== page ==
Whistleblower Rick Bright plans to tell Congress that “2020 will be the darkest winter in modern history” if the United States ignores warnings from scientists that it’s too early to fully reopen the economy.
Bright, who led the Biomedical Advanced Research and Development Authority (BARDA) until he says Trump administration officials forced him out of his position, is scheduled to testify tomorrow at a House hearing on the topic of “protecting scientific integrity in the COVID-19 response.” Bright’s written testimony was posted online today by the House Energy and Commerce Committee’s Subcommittee on Health, which is holding the hearing.
While I am unfortunately no longer leading BARDA, I am an expert in these areas and fully understand the grave risks we are facing. I continue to believe that we must act urgently to effectively combat this deadly disease. Our window of opportunity is closing. If we fail to develop a national coordinated response, based in science, I fear the pandemic will get far worse and be prolonged, causing unprecedented illness and fatalities. While it is terrifying to acknowledge the extent of the challenge that we currently confront, the undeniable fact is there will be a resurgence of the COVID-19 this fall, greatly compounding the challenges of seasonal influenza and putting an unprecedented strain on our health care system. Without clear planning and implementation of the steps that I and other experts have outlined, 2020 will be the darkest winter in modern history.
While President Trump is pushing to reopen America and has clashed with state governors over shutdown orders, Bright said the government needs to give the American people “one message in a voice that is clear, consistent, trustworthy, and backed by the best science available.”
“As my colleague Dr. Anthony Fauci testified on May 12, 2020, we must not rush blindly, or act too quickly, in returning to our daily lives,” Bright wrote. “If we ignore the science, we stand a dramatically increased risk of worsening the spread of the virus in the coming months. This could lead to more widespread outbreaks and to many more lives lost throughout the remainder of this year.”
Trump, meanwhile, criticized Fauci for warning that it could be dangerous to reopen schools in the fall. “To me, it’s not an acceptable answer, especially when it comes to schools,” Trump said today, according to CNN. “We’re opening our country. People want it open. The schools are going to be open,” Trump also said.
“New normal” won’t be easy to achieve
Bright wrote that “the normal of 2019 is not going to return, but we all have an opportunity to shape the new normal of 2020 and beyond.” It will take “the participation and cooperation of every American” to achieve that, he said.
“Today, we need clear and simple messages to teach us how wear a face cover, when and how to safely go outside or back to work or back to school. It’s that simple,” he wrote.
Bright said he believes a COVID-19 cure will be found. But in the meantime, he wrote that the US must increase public education about hand-washing, social distancing, face coverings, and self-monitoring; ramp up production of “critical supplies and protective gear” for medical workers and first responders; distribute equipment and supplies equitably in order to “eliminate the state-vs.-state competition”; and develop “a national testing strategy.”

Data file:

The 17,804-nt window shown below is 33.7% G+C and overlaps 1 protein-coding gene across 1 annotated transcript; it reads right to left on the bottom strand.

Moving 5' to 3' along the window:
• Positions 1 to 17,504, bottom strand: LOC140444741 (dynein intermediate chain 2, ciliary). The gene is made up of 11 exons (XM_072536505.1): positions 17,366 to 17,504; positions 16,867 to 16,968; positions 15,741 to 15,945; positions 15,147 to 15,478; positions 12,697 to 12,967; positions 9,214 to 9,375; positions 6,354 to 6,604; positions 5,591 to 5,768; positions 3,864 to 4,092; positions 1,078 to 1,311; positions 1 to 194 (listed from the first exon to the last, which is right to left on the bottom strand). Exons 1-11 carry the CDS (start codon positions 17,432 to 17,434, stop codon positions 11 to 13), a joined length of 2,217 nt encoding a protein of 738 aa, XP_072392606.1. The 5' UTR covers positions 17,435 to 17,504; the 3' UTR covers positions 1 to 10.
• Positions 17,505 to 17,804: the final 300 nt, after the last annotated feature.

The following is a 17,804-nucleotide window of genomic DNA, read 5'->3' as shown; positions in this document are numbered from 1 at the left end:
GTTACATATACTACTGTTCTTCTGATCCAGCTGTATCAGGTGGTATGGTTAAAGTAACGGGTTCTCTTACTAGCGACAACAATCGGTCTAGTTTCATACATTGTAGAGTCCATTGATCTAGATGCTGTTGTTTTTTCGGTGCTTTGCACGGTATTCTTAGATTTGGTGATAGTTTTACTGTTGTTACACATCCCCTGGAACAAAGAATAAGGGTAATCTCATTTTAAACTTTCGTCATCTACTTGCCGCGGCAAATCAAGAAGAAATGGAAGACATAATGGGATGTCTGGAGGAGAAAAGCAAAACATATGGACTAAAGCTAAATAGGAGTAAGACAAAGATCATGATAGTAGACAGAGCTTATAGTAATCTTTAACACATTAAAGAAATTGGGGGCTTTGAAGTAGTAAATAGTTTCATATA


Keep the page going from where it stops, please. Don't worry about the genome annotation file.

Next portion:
“We need tests that are accurate, rapid, easy to use, low cost, and available to everyone who needs them. We need be able to trust the results so that we can trace contacts, isolate, and quarantine appropriately while striving to develop a cure,” he said.
Whistleblower investigation continues
As we wrote last week, Bright’s whistleblower complaint to the US Office of Special Counsel details how the Trump administration’s COVID-19 response was hampered by cronyism and denial about the virus’s severity. Bright says his early warnings about the pandemic and shortages of critical medical supplies were largely ignored and that he was transferred to the National Institutes of Health (NIH) in a “retaliatory demotion.”
Trump dismissed Bright as “a disgruntled employee who’s trying to help the Democrats win an election,” according to NPR. The Department of Health and Human Services has said the agency “strongly disagrees with the allegations and characterizations in the complaint from Dr. Bright.”
But the Office of Special Counsel’s preliminary investigation found “reasonable grounds to believe” that the Trump administration retaliated against Bright in violation of the Whistleblower Protection Act, according to Bright’s lawyers. (The Office of Special Counsel doesn’t comment on open investigations.) An in-depth investigation by the Office is ongoing, and the Trump administration’s handling of Bright is likely to be discussed at tomorrow’s hearing.
Rep. Anna Eshoo (D-Calif.), who chairs the subcommittee and scheduled tomorrow’s hearing, said last week that Bright’s “complaint deserves examination.”
“Dr. Bright’s whistleblower complaint raises serious concerns about the administration’s COVID-19 response including alleged gross mismanagement, waste of funds, abuse of authority, and scientific censorship,” Eshoo said.